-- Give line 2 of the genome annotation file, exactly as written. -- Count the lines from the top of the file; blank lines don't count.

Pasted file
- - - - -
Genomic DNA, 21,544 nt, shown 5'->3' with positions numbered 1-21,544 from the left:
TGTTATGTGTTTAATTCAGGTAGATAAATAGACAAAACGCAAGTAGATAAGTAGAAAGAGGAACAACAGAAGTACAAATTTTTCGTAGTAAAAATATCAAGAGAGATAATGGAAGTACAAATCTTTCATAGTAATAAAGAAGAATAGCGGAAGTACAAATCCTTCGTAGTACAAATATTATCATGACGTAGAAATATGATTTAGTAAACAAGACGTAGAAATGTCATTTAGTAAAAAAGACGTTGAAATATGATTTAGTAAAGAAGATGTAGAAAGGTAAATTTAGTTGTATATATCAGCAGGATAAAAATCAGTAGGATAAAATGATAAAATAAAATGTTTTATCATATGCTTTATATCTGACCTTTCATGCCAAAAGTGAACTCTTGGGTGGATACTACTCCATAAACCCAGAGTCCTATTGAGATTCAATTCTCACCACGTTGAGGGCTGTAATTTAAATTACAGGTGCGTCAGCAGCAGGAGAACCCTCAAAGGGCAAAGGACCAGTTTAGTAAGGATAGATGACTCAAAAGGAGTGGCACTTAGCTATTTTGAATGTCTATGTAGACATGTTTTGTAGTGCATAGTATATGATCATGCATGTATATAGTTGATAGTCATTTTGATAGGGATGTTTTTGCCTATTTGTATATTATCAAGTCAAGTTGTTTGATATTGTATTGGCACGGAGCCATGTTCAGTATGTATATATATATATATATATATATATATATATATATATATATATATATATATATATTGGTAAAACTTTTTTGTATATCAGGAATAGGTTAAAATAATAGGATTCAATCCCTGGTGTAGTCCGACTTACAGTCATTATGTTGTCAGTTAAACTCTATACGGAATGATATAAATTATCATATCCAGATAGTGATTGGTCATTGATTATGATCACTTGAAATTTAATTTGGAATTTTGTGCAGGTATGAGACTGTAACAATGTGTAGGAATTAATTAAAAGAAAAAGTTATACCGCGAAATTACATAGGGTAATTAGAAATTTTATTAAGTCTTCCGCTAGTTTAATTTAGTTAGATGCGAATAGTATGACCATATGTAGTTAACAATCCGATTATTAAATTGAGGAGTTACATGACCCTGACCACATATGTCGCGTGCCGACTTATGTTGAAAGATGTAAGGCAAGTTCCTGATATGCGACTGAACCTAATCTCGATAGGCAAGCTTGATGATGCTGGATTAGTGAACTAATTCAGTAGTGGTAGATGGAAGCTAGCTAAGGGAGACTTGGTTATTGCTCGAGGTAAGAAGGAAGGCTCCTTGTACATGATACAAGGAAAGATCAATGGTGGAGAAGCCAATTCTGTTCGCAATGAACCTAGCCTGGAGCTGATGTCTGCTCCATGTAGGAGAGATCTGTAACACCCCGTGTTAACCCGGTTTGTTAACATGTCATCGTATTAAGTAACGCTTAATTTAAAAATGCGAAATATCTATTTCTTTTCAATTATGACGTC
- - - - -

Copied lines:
TGTTATGTGTTTAATTCAGGTAGATAAATAGACAAAACGCAAGTAGATAAGTAGAAAGAGGAACAACAGAAGTACAAATTTTTCGTAGTAAAAATATCAAGAGAGATAATGGAAGTACAAATCTTTCATAGTAATAAAGAAGAATAGCGGAAGTACAAATCCTTCGTAGTACAAATATTATCATGACGTAGAAATATGATTTAGTAAACAAGACGTAGAAATGTCATTTAGTAAAAAAGACGTTGAAATATGATTTAGTAAAGAAGATGTAGAAAGGTAAATTTAGTTGTATATATCAGCAGGATAAAAATCAGTAGGATAAAATGATAAAATAAAATGTTTTATCATATGCTTTATATCTGACCTTTCATGCCAAAAGTGAACTCTTGGGTGGATACTACTCCATAAACCCAGAGTCCTATTGAGATTCAATTCTCACCACGTTGAGGGCTGTAATTTAAATTACAGGTGCGTCAGCAGCAGGAGAACCCTCAAAGGGCAAAGGACCAGTTTAGTAAGGATAGATGACTCAAAAGGAGTGGCACTTAGCTATTTTGAATGTCTATGTAGACATGTTTTGTAGTGCATAGTATATGATCATGCATGTATATAGTTGATAGTCATTTTGATAGGGATGTTTTTGCCTATTTGTATATTATCAAGTCAAGTTGTTTGATATTGTATTGGCACGGAGCCATGTTCAGTATGTATATATATATATATATATATATATATATATATATATATATATATATATATATATTGGTAAAACTTTTTTGTATATCAGGAATAGGTTAAAATAATAGGATTCAATCCCTGGTGTAGTCCGACTTACAGTCATTATGTTGTCAGTTAAACTCTATACGGAATGATATAAATTATCATATCCAGATAGTGATTGGTCATTGATTATGATCACTTGAAATTTAATTTGGAATTTTGTGCAGGTATGAGACTGTAACAATGTGTAGGAATTAATTAAAAGAAAAAGTTATACCGCGAAATTACATAGGGTAATTAGAAATTTTATTAAGTCTTCCGCTAGTTTAATTTAGTTAGATGCGAATAGTATGACCATATGTAGTTAACAATCCGATTATTAAATTGAGGAGTTACATGACCCTGACCACATATGTCGCGTGCCGACTTATGTTGAAAGATGTAAGGCAAGTTCCTGATATGCGACTGAACCTAATCTCGATAGGCAAGCTTGATGATGCTGGATTAGTGAACTAATTCAGTAGTGGTAGATGGAAGCTAGCTAAGGGAGACTTGGTTATTGCTCGAGGTAAGAAGGAAGGCTCCTTGTACATGATACAAGGAAAGATCAATGGTGGAGAAGCCAATTCTGTTCGCAATGAACCTAGCCTGGAGCTGATGTCTGCTCCATGTAGGAGAGATCTGTAACACCCCGTGTTAACCCGGTTTGTTAACATGTCATCGTATTAAGTAACGCTTAATTTAAAAATGCGAAATATCTATTTCTTTTCAATTATGACGTC